You can pick your headline for Iowa: “Trump Didn’t Win.” “Hillary Didn’t Lose.” “Rubio’s the One.”
I prefer the third.
Of course I’ve left some out, like “Bernie Almost Ties Hillary” or “Ted Cruz Wins,” but those are easy. On the first, we’ll have months to discuss whether this is really a reflection of Hillary Clinton’s weakness or a product of the ridiculousness of the process of selecting a nominee, but that has to wait until we see what happens in South Carolina and Nevada. As for the second, I’m no Cruz fan, but the slight is not personal. It’s just that in primary politics, when you win where you’re supposed to win — and indeed have to win because everyone’s concluded the state is tailor-made for you — it’s a big “so what?”
Did you see Clinton cut right into his victory speech? Poor Ted. My prediction is we’ve seen his high point. The press is going to pound him with true stories and accurate quotes. (One of his colleagues from the Bush 2000 campaign quipped, “Why do people take such an instant dislike to Ted Cruz? It just saves time.”) He’ll get that from the press. But he won’t get the big bounce. I’m predicting Rubio does.
Trump’s belated but much-longed-for show of weakness allows establishment Republicans to breathe as big a sigh of relief as Clinton. That’s because those “establishment Republicans,” previously known to those on the other side as “right-wing conservatives,” are now understood to be moderate and responsible and interested in winning and governing. (Who knew John Boehner was a moderate?)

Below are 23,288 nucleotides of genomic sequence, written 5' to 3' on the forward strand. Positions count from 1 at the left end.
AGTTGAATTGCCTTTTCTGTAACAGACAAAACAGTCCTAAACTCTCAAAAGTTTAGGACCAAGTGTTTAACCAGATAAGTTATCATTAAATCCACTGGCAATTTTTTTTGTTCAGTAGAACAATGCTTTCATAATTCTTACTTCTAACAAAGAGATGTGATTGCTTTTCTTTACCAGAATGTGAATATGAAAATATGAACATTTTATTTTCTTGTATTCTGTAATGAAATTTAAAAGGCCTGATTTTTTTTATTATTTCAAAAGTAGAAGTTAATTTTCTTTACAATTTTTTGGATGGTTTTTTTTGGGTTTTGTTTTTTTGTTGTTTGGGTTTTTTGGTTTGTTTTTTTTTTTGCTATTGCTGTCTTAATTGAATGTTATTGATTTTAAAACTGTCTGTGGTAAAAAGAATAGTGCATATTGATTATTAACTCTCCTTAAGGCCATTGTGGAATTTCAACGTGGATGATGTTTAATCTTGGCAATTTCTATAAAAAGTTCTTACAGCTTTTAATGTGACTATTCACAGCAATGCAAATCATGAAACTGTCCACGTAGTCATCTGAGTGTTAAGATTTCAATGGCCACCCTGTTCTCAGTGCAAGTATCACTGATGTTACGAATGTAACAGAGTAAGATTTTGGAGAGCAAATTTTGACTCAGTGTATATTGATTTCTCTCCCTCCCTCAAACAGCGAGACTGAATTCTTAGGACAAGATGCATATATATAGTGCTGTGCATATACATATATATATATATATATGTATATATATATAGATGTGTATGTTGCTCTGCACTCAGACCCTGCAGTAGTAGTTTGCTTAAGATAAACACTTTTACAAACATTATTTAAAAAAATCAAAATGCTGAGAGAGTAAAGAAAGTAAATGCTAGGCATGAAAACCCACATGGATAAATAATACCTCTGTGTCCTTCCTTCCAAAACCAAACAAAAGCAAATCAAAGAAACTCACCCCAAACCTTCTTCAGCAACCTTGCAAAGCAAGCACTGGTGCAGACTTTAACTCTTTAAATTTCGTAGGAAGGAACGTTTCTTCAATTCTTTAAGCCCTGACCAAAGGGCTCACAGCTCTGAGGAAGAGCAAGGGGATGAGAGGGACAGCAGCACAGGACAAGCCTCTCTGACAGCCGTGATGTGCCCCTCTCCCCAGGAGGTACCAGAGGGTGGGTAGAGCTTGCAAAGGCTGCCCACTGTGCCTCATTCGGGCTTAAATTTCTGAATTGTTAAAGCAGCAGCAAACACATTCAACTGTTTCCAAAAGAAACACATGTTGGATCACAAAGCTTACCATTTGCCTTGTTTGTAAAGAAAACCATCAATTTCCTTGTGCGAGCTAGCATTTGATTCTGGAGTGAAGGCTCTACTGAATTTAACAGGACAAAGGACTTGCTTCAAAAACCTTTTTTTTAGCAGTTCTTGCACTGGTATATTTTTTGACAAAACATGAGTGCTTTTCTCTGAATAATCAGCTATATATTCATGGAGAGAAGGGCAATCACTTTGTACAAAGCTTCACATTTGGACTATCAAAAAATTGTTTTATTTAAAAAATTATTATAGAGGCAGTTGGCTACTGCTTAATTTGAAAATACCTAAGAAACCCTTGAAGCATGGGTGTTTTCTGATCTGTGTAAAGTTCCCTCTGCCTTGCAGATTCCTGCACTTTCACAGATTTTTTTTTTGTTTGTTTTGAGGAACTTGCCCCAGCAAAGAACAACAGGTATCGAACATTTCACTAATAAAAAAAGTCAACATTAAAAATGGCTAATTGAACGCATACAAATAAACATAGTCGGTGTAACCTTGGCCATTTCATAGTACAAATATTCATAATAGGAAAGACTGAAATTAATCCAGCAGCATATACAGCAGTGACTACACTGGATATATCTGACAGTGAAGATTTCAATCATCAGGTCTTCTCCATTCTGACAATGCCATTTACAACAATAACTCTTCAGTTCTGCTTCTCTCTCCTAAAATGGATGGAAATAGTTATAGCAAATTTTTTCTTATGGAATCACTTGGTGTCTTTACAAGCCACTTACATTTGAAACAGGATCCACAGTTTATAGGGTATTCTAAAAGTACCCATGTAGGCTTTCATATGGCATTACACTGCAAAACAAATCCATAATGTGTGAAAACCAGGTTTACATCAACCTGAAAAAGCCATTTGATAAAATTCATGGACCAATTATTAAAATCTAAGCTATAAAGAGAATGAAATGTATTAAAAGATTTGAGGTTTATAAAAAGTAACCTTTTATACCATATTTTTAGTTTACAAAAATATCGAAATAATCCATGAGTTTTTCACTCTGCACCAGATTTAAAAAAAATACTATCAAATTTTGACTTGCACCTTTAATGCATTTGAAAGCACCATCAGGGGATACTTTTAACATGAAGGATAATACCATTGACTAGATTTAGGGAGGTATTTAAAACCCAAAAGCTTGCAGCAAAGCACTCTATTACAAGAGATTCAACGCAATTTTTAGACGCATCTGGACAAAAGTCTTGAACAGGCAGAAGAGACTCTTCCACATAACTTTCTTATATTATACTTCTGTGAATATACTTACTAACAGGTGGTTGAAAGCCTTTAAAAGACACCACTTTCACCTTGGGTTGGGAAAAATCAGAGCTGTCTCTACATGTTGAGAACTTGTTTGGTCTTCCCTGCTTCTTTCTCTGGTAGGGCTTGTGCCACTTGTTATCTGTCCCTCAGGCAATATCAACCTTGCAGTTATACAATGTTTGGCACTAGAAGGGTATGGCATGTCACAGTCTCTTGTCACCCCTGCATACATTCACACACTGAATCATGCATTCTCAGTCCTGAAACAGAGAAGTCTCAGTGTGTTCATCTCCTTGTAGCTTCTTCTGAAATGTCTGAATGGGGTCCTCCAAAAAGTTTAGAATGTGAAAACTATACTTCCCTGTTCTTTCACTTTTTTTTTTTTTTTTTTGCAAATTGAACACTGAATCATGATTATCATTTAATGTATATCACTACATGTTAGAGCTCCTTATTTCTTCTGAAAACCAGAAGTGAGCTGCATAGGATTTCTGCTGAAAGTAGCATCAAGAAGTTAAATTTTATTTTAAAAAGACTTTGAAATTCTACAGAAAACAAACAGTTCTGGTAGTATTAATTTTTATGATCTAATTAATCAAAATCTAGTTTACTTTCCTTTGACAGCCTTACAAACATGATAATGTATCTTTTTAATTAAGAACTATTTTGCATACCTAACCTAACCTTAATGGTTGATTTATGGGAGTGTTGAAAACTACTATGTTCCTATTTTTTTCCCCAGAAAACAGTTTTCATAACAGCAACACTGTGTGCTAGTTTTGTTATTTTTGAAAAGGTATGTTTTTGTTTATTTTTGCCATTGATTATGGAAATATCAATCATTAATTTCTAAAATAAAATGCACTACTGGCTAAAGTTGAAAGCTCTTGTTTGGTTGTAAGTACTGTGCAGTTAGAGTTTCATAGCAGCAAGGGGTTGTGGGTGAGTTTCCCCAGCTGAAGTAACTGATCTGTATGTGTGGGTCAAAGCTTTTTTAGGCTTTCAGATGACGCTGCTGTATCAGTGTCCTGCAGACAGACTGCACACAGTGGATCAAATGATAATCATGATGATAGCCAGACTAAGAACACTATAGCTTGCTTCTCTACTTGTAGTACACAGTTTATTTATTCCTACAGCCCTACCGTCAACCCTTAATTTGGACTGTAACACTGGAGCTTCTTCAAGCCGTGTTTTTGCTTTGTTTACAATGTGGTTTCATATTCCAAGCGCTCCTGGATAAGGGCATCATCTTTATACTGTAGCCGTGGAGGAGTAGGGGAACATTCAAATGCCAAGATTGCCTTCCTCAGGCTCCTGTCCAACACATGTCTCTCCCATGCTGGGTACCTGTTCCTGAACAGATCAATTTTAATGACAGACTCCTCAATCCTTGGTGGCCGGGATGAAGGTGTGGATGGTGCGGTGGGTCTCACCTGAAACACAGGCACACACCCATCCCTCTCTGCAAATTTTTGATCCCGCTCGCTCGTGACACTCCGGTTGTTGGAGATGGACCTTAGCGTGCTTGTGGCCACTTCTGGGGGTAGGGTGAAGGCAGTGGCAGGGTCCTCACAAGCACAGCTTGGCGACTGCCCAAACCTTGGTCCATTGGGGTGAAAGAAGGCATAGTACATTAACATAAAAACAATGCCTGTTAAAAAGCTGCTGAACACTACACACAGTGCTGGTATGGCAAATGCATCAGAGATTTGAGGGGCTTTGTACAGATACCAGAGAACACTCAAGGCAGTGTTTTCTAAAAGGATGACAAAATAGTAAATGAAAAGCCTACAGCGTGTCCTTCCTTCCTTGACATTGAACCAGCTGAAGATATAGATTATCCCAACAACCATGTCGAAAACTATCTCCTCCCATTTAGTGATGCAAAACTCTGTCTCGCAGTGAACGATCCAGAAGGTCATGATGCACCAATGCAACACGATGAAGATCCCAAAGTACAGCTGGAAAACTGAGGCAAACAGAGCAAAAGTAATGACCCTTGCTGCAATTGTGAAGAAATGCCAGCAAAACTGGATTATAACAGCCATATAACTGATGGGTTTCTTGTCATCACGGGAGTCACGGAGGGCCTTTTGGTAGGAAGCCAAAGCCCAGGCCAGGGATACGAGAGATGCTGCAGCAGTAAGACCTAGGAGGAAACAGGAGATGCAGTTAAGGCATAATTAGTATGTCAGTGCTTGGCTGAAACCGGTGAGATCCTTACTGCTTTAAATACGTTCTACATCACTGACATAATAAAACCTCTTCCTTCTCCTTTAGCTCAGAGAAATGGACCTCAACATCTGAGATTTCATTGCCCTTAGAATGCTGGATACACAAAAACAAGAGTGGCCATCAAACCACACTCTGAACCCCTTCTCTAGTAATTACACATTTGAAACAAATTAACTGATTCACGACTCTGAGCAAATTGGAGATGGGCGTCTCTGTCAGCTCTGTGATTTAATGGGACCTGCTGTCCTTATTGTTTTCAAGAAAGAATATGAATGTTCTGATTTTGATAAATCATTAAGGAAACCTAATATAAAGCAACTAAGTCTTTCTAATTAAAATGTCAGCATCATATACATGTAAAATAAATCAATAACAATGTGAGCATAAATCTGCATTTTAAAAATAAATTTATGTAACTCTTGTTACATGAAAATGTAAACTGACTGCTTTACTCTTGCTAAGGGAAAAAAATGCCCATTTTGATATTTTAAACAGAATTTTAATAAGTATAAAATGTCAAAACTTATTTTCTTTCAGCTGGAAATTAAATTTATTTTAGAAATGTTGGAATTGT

Rubio’s is the best story, because he is the only one of the three who has any chance of ending up in what Lee Atwater, George H.W. Bush’s campaign manager, used to call the “little boat.” The hypothetical boat has room only for the few men and women Americans could imagine as president (whether or not they like them). Some 75 percent of Republican primary voters voted against Trump. That it was the much-hated (by fellow Republicans) Cruz who beat him this time doesn’t prove Cruz can win anywhere else, but it does prove Trump could also lose somewhere else. Maybe not in New Hampshire, but remember, nobody’s really fighting about delegates now. Delegates don’t start mattering in big numbers until March. It’s who does BTE (“better than expected”) and who loses.
Rubio was the first of the top five candidates — the ones everyone was watching — to take the stage Monday. Smart. His version of Bill Clinton’s 1992 “Comeback Kid” speech (when Bill turned a second-place finish into a victory by getting out on television and declaring a moral victory before the real winner could claim it) worked like a charm. Rubio was not facing a crisis like Clinton was then, but, politically speaking, the trick was the same: Turn yourself into the night’s winner by going out and claiming — within reason — that you are the one who did the most “BTE,” which always has been the standard course in Iowa.
Iowa is also best known on the Democratic side for launching not those expected to win who do but those who lose by less than expected.
Jimmy Carter, then a little-known one-term Georgia governor, actually lost to “Uncommitted” in 1976, but he was the first of the rest, and that was close enough. In 1984, Gary Hart’s campaign really took off after he lost Iowa but came closer to Walter Mondale than expected. And of course, President Lyndon Johnson was driven from office after defeating — but not by enough — Sen. Eugene McCarthy, unleashing a mad and tragic race for the presidency. That’s primary politics: the march of the calendar, the manipulation of expectations and the amassing of delegates from a minority of a minority of voters. It’s so laden with the potential for disaster that I am sometimes surprised that it functions as well as it does.
Susan Estrich is a columnist, commentator and law and political science professor at USC.